Trade and Economic Cooperation Agreements
These agreements are intended to create a legal basis for promoting the trade of goods and services and lead to a broader economic cooperation. Each party undertakes to encourage and create favourable conditions for the export or import of goods and services originating from the other party and to accord to them the same treatment it accords its own products or traders.
Albania has agreements in place with France, Greece, Germany, Romania, Italy, Turkey, USA, Netherlands, China, Poland, Croatia, Malaysia, Austria, Bulgaria, Czech Republic, Egypt, Russia, Switzerland, Macedonia, Argentina, Uruguay, Israel, Serbia & Montenegro. An agreement with Slovenia was abolished in 2005 and one with the Ukraine has yet to enter into force.
Treaties for the Avoidance of Double Taxation
Albania has signed Conventions for the avoidance of double taxation and the prevention of fiscal evasion with respect to taxes on income and on capital with many countries, which have priority over Albanian domestic law.
The following tax treaties are in force:
Poland, Hungary, Czech Republic, Italy, Sweden, Greece, Malta, Belgium, Netherlands, France, Norway, Switzerland, Rumania, Bulgaria, Macedonia (FYROM), Croatia, Moldova, Federal Republic of Yugoslavia, Kosovo (UNMIK), Turkey, Russian Federation, Malaysia, China, Egypt
Bilateral Investment Protection and Promotion Agreements
BITs are treaties that ensure the investors of respective countries receive national or most-favoured nation treatment and provide mechanisms for the settlement of disputes.
They are in force with:
Greece, Germany, Italy, France, Austria, Netherlands, United Kingdom, Denmark, Sweden, Portugal, Belgium, Spain, Finland, Poland, Hungary, Slovenia, Czech Republic, Switzerland, USA, Turkey, Romania, Bulgaria, Macedonia, Croatia, Russia, Israel, Tunisia, Egypt, China, Malaysia, Serbia & Montenegro, South Korea, Kosovo (UNMIK).
Free Trade Agreements
Stabilization and Association Agreement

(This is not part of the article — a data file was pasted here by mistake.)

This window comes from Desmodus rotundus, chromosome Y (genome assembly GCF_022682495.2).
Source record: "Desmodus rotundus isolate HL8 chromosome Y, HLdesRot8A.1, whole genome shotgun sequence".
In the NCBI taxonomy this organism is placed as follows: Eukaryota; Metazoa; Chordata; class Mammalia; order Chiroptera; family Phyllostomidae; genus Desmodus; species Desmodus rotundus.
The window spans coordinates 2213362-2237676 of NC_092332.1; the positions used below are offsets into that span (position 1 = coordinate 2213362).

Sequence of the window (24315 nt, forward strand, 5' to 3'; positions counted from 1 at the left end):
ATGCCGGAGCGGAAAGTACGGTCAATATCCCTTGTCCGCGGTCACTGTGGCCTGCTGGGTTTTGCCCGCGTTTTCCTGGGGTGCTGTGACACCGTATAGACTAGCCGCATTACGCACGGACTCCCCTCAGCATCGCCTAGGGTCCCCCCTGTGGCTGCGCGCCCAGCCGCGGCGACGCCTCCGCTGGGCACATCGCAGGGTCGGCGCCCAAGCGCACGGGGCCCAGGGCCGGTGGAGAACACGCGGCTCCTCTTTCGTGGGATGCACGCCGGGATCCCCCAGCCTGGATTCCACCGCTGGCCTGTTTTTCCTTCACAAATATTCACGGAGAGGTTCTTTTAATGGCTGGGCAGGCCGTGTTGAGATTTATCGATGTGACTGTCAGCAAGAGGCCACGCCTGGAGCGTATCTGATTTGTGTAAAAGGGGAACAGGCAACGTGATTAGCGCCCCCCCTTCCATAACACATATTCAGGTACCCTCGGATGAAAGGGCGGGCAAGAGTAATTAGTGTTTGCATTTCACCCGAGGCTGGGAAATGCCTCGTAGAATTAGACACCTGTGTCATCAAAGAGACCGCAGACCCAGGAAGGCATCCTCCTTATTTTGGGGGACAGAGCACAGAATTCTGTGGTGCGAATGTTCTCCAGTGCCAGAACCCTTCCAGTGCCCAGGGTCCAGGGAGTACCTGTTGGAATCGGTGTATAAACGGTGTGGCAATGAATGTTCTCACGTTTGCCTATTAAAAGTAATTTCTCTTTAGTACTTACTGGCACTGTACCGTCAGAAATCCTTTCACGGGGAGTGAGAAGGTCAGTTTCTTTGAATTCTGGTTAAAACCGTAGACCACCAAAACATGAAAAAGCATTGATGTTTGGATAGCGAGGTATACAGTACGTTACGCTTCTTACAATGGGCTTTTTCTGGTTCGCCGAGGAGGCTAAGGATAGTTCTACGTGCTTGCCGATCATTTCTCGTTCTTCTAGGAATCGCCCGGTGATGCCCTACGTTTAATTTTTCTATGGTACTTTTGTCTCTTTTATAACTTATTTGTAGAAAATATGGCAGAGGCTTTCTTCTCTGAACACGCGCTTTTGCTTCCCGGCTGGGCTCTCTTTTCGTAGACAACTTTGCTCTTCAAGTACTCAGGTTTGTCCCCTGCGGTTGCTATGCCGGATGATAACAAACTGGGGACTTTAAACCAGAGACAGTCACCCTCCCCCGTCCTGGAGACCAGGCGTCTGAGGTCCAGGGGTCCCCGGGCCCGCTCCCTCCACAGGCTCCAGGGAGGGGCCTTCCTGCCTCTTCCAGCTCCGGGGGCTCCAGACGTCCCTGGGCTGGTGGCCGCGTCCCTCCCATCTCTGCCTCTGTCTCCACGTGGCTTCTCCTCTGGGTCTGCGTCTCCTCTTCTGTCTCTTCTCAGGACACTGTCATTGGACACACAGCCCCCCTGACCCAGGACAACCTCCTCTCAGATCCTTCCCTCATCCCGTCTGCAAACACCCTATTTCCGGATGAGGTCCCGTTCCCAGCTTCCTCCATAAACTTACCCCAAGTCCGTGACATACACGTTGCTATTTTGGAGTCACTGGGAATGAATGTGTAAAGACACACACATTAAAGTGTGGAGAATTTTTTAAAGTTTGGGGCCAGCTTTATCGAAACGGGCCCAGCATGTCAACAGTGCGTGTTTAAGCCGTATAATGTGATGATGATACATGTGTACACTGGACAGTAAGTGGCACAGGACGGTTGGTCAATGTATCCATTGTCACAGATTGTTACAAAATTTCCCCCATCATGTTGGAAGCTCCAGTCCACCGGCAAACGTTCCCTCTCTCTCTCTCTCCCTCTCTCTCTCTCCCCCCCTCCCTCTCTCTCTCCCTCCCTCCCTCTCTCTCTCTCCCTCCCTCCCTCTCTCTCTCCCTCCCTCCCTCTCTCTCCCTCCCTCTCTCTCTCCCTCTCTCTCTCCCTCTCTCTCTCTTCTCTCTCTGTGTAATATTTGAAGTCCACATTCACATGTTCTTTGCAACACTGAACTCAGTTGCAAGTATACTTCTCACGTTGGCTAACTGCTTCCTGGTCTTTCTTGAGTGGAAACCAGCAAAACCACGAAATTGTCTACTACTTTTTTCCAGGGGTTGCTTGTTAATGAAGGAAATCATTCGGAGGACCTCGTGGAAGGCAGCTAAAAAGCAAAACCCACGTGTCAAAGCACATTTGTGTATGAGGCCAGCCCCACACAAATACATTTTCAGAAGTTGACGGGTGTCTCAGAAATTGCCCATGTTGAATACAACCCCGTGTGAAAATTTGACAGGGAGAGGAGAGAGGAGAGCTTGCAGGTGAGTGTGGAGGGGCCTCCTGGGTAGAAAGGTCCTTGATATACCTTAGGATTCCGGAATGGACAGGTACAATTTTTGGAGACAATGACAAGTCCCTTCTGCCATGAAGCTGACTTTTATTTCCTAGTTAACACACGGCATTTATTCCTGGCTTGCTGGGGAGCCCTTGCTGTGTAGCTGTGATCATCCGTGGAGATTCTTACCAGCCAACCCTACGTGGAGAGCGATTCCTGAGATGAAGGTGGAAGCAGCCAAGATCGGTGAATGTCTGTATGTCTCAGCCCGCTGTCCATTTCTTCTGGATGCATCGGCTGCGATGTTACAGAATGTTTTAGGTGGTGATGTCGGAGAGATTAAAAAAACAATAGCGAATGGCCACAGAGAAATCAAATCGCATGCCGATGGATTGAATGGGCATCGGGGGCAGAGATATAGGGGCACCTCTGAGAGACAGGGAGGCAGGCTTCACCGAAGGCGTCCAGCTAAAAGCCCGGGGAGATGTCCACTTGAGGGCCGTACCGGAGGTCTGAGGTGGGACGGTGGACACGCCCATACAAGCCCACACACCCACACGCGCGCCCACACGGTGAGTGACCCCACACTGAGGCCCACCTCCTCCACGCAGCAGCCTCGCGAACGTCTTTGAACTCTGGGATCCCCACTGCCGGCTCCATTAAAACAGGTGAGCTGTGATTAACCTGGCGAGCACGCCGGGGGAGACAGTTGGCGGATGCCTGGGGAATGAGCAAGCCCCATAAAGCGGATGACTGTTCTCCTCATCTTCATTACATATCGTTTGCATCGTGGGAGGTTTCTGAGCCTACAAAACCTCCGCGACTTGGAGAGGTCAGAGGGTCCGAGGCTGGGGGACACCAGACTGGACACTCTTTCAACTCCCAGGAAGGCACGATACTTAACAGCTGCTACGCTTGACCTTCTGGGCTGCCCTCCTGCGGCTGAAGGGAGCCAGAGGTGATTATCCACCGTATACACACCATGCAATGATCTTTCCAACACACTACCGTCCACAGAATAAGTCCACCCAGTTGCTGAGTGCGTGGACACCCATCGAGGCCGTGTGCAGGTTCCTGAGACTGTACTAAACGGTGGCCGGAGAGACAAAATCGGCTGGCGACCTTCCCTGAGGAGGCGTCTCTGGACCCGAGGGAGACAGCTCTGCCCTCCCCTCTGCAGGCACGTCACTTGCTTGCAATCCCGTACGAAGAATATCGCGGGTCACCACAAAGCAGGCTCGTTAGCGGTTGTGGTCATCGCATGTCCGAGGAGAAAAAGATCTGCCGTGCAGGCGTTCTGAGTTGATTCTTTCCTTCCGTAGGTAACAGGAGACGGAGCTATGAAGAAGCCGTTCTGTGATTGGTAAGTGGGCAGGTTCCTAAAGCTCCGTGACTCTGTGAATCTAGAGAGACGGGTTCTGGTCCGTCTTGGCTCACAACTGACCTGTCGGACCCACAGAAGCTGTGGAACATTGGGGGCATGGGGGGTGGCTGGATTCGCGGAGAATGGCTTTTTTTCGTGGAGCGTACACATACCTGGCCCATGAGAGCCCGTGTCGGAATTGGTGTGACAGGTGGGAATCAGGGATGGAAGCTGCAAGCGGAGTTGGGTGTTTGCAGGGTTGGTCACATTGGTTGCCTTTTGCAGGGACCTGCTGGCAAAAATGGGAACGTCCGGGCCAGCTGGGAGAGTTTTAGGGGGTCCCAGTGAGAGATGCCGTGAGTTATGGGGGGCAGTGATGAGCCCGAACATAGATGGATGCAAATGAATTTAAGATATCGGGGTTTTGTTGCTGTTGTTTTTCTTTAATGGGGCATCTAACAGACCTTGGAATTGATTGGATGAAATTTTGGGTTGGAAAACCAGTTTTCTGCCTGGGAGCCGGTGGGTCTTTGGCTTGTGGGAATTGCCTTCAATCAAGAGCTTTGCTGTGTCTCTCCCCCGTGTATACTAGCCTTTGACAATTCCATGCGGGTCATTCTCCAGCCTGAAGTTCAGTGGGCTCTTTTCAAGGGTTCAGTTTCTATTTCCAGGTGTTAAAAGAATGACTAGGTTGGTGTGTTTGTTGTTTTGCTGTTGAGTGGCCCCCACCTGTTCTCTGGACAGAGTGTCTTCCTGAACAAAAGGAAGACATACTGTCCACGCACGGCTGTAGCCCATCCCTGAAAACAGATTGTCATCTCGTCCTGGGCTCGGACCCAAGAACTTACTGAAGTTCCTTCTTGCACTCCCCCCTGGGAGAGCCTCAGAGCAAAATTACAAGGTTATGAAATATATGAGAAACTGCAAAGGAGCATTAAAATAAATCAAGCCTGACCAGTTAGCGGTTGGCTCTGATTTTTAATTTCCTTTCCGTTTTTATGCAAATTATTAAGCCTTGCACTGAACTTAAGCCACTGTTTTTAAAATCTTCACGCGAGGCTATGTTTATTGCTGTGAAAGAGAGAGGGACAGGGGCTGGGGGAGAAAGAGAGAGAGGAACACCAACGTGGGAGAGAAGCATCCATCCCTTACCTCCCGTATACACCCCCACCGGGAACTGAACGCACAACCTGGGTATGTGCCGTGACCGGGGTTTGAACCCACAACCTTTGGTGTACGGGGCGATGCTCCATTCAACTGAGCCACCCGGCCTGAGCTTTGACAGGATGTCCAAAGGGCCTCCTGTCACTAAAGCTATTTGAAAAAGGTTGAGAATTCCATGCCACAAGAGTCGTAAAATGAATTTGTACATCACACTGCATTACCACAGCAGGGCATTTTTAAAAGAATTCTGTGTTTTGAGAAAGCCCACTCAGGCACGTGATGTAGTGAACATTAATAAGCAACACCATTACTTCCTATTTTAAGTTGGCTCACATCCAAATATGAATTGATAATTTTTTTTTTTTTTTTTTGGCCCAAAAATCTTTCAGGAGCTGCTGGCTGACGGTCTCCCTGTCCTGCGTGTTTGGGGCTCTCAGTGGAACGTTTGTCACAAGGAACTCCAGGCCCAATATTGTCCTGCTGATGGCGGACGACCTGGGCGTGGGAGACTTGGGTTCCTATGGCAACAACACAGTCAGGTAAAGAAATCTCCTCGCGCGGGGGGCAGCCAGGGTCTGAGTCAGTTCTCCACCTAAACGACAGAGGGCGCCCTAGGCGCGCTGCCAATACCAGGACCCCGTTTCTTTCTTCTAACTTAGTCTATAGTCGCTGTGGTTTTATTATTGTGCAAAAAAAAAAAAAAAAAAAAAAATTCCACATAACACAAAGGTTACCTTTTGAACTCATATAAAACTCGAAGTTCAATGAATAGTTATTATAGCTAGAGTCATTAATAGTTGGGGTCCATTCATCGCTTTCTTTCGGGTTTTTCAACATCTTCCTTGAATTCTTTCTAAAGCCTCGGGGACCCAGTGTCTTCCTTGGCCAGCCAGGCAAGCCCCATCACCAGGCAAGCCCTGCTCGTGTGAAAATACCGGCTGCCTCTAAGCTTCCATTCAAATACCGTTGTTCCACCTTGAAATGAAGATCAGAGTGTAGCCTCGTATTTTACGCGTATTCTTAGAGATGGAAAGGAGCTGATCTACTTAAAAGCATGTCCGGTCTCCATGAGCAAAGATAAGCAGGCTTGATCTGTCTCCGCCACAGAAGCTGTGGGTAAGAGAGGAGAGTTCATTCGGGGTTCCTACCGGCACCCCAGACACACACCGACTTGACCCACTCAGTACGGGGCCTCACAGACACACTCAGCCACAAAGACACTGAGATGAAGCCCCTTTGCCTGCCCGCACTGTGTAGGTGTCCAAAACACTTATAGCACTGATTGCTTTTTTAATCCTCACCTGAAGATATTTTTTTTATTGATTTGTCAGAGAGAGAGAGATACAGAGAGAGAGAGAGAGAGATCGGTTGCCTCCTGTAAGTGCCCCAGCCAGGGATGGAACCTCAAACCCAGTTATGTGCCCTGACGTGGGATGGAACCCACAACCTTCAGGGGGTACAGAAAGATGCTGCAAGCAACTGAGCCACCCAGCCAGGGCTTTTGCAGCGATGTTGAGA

As an important achievement toward EU integration, the Stabilization and Association Agreement includes the establishment of a free trade area between Albania and the EU in a 10 year time frame. The SAA was ratified on April 2009 and supersedes the Interim Agreement which is now an integral part of the SAA.
Central European Free Trade Agreement (CEFTA)
Photo credits: Wikimedia / Madden
On December 19, 2006, all of Albania’s bilateral trade agreements with countries in the region were transformed into a multilateral one, the Central European Free Trade Agreement (CEFTA 2006), which includes eight countries: Albania, Macedonia, Montenegro, Kosovo, Moldova, Croatia, Serbia and Bosnia and Herzegovina.
CEFTA members in 2007
Photo credits: Wikimedia / Stefan040780
CEFTA’s main objectives are, inter alia, to expand trade in goods and services and foster investment by means of fair, stable and predictable rules, eliminate barriers to trade between the Parties, provide appropriate protection of intellectual property rights in accordance with international standards and harmonize provisions on modern trade policy issues such as competition rules and state aid. It also includes clear and effective procedures for dispute settlement.
European Free Trade Association (EFTA)
On December 2009, Albania signed an FTA with the European Free Trade Association (EFTA). EFTA member states are Iceland, Liechtenstein, Norway and Switzerland.
The Free Trade Agreement between the Republic of Albania and the EFTA states focuses on the liberalization of trade in goods. Both EFTA and Albania will abolish all customs duties on industrial products, including fish and other marine products. Bilateral arrangements on agricultural products between the individual EFTA States and Albania also form part of the instruments establishing the free-trade area between both sides.
EFTA – European Free Trade Association
Photo Credits: Wikimedia / Onbekend
Free trade agreement with Turkey
Albania has also a Free Trade Agreement with Turkey, signed in 2006 and entered into force on May 2008. According to the agreement, no tariffs will be put on Albanian industrial goods exported to Turkey and tariffs for certain Turkish products will be reduced before they will eventually be exempted in five years.Regarding to agricultural products, the countries have granted each-other tariff quota.
(Based on the principle which enables you importing countries, which after a certain degree of processing, goods originating them as their own). The application of diagonal cumulation between Albania, Croatia, Macedonia, Serbia and the EFTA States is foreseen by the Free Trade Agreements that these countries have signed with the EFTA States.
The U.S. Generalized System of Preferences (GSP) Program
The System of Preferences General (GSP) is a US trade program designed to promote economic growth in developing countries by providing preferential duty-free entry of up to 3,500 products from 128 countries including Albania & Kosovo.The purpose of the GSP program is to give these exports a competitive edge in the U.S. market.
U.S. companies and customers are especially interested in buying goods through the GSP program because the exports are not charged tariffs, upon entering the United States.
Many items are eligible for GSP duty-free treatment. These include most manufactured goods; inputs used in manufacturing; jewelry; many types of carpets; certain agricultural and fishery products; and many types of chemicals, marble, and minerals.